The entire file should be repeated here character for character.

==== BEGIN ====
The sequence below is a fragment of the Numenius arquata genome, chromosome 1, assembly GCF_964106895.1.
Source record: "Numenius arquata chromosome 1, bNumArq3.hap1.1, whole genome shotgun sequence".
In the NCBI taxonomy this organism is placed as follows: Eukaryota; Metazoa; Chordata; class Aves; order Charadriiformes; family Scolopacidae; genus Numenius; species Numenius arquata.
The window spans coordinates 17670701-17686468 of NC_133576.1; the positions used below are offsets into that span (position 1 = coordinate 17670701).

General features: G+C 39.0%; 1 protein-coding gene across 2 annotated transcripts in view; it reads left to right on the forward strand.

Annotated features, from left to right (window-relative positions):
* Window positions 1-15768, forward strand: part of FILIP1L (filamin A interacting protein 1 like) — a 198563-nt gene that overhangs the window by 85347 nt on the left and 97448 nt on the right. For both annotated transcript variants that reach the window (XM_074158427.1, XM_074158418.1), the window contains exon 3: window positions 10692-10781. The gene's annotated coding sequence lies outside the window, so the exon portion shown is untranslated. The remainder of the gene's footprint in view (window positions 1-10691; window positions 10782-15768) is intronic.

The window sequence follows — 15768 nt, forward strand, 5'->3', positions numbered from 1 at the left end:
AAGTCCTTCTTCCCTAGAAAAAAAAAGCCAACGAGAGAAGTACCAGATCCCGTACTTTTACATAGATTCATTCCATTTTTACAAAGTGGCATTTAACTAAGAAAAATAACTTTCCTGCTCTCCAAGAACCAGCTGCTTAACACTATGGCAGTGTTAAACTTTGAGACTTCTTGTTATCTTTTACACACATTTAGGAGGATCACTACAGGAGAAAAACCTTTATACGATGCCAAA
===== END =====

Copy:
The sequence below is a fragment of the Numenius arquata genome, chromosome 1, assembly GCF_964106895.1.
Source record: "Numenius arquata chromosome 1, bNumArq3.hap1.1, whole genome shotgun sequence".
In the NCBI taxonomy this organism is placed as follows: Eukaryota; Metazoa; Chordata; class Aves; order Charadriiformes; family Scolopacidae; genus Numenius; species Numenius arquata.
The window spans coordinates 17670701-17686468 of NC_133576.1; the positions used below are offsets into that span (position 1 = coordinate 17670701).

General features: G+C 39.0%; 1 protein-coding gene across 2 annotated transcripts in view; it reads left to right on the forward strand.

Annotated features, from left to right (window-relative positions):
* Window positions 1-15768, forward strand: part of FILIP1L (filamin A interacting protein 1 like) — a 198563-nt gene that overhangs the window by 85347 nt on the left and 97448 nt on the right. For both annotated transcript variants that reach the window (XM_074158427.1, XM_074158418.1), the window contains exon 3: window positions 10692-10781. The gene's annotated coding sequence lies outside the window, so the exon portion shown is untranslated. The remainder of the gene's footprint in view (window positions 1-10691; window positions 10782-15768) is intronic.

The window sequence follows — 15768 nt, forward strand, 5'->3', positions numbered from 1 at the left end:
AAGTCCTTCTTCCCTAGAAAAAAAAAGCCAACGAGAGAAGTACCAGATCCCGTACTTTTACATAGATTCATTCCATTTTTACAAAGTGGCATTTAACTAAGAAAAATAACTTTCCTGCTCTCCAAGAACCAGCTGCTTAACACTATGGCAGTGTTAAACTTTGAGACTTCTTGTTATCTTTTACACACATTTAGGAGGATCACTACAGGAGAAAAACCTTTATACGATGCCAAA